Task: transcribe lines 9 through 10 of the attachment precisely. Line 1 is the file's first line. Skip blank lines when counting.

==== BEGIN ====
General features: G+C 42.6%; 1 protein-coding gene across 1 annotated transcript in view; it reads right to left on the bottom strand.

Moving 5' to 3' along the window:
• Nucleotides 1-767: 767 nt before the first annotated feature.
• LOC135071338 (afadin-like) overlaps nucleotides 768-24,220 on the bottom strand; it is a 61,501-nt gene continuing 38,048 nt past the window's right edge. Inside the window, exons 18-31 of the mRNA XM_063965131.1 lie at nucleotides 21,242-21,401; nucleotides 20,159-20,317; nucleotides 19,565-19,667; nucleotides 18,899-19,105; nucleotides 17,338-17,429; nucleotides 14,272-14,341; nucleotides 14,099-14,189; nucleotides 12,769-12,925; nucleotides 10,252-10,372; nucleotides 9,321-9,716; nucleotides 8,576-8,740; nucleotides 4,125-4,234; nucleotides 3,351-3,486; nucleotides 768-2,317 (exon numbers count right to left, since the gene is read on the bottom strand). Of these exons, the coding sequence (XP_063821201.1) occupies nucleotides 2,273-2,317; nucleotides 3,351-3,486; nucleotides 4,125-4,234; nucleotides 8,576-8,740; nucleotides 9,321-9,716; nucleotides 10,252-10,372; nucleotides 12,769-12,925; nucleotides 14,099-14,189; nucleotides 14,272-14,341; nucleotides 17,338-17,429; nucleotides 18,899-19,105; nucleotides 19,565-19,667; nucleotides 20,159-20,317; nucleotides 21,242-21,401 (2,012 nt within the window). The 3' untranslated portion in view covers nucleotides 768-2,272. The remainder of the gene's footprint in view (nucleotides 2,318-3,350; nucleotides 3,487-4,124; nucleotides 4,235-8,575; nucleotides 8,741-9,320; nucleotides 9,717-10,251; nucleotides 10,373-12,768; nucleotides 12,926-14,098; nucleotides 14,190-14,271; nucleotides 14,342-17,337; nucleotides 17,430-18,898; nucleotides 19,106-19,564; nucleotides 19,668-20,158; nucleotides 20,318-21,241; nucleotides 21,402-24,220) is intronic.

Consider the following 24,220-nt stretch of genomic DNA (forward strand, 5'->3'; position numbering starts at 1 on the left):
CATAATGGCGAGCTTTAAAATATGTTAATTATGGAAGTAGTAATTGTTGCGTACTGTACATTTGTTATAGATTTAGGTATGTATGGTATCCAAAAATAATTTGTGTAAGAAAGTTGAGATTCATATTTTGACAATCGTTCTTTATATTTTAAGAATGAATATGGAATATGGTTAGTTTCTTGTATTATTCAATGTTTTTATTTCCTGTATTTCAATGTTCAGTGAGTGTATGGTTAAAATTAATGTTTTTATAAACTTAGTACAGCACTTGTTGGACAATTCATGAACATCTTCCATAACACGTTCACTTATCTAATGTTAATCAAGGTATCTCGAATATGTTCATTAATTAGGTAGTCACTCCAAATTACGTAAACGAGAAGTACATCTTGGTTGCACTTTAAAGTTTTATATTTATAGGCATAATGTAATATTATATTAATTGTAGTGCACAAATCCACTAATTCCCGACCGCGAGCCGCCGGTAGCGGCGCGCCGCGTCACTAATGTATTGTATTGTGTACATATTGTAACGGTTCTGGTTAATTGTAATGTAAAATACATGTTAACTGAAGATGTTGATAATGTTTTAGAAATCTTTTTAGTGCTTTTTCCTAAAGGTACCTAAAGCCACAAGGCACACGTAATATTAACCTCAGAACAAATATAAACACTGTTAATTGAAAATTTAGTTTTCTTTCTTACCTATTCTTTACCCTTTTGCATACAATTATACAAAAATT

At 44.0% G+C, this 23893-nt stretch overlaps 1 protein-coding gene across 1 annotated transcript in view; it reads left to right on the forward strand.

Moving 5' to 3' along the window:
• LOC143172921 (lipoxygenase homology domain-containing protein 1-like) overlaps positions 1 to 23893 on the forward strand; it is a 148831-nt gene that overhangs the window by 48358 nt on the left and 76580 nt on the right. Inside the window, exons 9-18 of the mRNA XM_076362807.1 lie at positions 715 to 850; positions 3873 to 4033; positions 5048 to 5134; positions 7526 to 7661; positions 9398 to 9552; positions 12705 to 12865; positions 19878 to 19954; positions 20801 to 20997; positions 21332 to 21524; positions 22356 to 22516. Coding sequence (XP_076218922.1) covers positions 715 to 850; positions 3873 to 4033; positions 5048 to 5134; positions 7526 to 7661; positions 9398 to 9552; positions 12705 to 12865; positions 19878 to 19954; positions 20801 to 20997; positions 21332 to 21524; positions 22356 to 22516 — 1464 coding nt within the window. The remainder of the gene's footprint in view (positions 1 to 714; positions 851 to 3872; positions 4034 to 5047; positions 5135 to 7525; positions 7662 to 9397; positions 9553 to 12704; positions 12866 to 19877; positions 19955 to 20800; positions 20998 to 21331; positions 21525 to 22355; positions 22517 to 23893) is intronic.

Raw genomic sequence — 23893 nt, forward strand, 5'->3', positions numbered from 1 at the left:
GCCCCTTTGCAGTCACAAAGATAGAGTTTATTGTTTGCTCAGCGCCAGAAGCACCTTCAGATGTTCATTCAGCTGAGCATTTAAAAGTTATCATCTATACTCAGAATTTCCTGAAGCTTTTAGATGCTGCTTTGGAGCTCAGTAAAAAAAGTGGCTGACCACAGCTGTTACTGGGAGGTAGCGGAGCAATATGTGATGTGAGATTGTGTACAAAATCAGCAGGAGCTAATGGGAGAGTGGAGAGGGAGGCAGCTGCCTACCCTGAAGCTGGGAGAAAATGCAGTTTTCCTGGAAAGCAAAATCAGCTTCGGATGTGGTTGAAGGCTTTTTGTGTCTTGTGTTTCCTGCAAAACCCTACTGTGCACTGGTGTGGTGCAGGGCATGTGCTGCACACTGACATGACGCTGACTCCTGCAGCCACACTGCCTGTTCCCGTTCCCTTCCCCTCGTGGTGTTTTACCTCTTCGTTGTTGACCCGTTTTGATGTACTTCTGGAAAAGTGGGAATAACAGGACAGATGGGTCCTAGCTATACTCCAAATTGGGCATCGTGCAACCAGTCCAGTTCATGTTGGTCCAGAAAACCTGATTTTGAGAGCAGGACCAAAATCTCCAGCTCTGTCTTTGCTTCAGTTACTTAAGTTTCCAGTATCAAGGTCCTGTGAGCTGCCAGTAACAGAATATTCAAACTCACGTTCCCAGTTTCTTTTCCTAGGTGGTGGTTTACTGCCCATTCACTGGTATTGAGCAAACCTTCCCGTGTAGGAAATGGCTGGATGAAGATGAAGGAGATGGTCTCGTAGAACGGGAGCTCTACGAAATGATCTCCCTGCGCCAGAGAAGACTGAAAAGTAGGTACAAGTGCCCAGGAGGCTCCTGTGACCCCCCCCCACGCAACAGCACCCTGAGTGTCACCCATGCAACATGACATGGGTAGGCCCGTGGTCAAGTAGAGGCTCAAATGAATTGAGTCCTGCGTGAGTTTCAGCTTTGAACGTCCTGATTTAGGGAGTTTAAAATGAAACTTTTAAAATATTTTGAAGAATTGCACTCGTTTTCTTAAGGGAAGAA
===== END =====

• LOC143172921 (lipoxygenase homology domain-containing protein 1-like) overlaps positions 1 to 23893 on the forward strand; it is a 148831-nt gene that overhangs the window by 48358 nt on the left and 76580 nt on the right. Inside the window, exons 9-18 of the mRNA XM_076362807.1 lie at positions 715 to 850; positions 3873 to 4033; positions 5048 to 5134; positions 7526 to 7661; positions 9398 to 9552; positions 12705 to 12865; positions 19878 to 19954; positions 20801 to 20997; positions 21332 to 21524; positions 22356 to 22516. Coding sequence (XP_076218922.1) covers positions 715 to 850; positions 3873 to 4033; positions 5048 to 5134; positions 7526 to 7661; positions 9398 to 9552; positions 12705 to 12865; positions 19878 to 19954; positions 20801 to 20997; positions 21332 to 21524; positions 22356 to 22516 — 1464 coding nt within the window. The remainder of the gene's footprint in view (positions 1 to 714; positions 851 to 3872; positions 4034 to 5047; positions 5135 to 7525; positions 7662 to 9397; positions 9553 to 12704; positions 12866 to 19877; positions 19955 to 20800; positions 20998 to 21331; positions 21525 to 22355; positions 22517 to 23893) is intronic.

Raw genomic sequence — 23893 nt, forward strand, 5'->3', positions numbered from 1 at the left: